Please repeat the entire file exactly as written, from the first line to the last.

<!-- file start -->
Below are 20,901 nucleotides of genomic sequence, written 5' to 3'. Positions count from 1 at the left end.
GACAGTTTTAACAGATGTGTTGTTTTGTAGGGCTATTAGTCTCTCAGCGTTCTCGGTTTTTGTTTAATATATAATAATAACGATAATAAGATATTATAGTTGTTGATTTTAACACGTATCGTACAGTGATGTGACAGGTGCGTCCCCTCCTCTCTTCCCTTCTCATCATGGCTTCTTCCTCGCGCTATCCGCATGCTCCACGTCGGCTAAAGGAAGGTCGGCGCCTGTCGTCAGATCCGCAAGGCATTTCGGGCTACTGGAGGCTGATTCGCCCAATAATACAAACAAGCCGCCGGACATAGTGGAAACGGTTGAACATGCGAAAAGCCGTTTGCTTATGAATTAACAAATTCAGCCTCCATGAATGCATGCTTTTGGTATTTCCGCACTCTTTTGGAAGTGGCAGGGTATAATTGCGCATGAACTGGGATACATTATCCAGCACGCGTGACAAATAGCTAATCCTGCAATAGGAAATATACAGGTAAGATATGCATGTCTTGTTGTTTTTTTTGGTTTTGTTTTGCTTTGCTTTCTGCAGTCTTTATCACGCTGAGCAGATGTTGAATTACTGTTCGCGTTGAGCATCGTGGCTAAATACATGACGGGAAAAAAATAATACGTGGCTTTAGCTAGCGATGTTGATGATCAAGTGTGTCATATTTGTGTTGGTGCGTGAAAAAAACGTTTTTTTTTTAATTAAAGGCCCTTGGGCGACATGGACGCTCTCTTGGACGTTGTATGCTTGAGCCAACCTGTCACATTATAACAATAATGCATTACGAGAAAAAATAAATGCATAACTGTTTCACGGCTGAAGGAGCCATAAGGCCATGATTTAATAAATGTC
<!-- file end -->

Below are 20,901 nucleotides of genomic sequence, written 5' to 3'. Positions count from 1 at the left end.
GACAGTTTTAACAGATGTGTTGTTTTGTAGGGCTATTAGTCTCTCAGCGTTCTCGGTTTTTGTTTAATATATAATAATAACGATAATAAGATATTATAGTTGTTGATTTTAACACGTATCGTACAGTGATGTGACAGGTGCGTCCCCTCCTCTCTTCCCTTCTCATCATGGCTTCTTCCTCGCGCTATCCGCATGCTCCACGTCGGCTAAAGGAAGGTCGGCGCCTGTCGTCAGATCCGCAAGGCATTTCGGGCTACTGGAGGCTGATTCGCCCAATAATACAAACAAGCCGCCGGACATAGTGGAAACGGTTGAACATGCGAAAAGCCGTTTGCTTATGAATTAACAAATTCAGCCTCCATGAATGCATGCTTTTGGTATTTCCGCACTCTTTTGGAAGTGGCAGGGTATAATTGCGCATGAACTGGGATACATTATCCAGCACGCGTGACAAATAGCTAATCCTGCAATAGGAAATATACAGGTAAGATATGCATGTCTTGTTGTTTTTTTTGGTTTTGTTTTGCTTTGCTTTCTGCAGTCTTTATCACGCTGAGCAGATGTTGAATTACTGTTCGCGTTGAGCATCGTGGCTAAATACATGACGGGAAAAAAATAATACGTGGCTTTAGCTAGCGATGTTGATGATCAAGTGTGTCATATTTGTGTTGGTGCGTGAAAAAAACGTTTTTTTTTTAATTAAAGGCCCTTGGGCGACATGGACGCTCTCTTGGACGTTGTATGCTTGAGCCAACCTGTCACATTATAACAATAATGCATTACGAGAAAAAATAAATGCATAACTGTTTCACGGCTGAAGGAGCCATAAGGCCATGATTTAATAAATGTC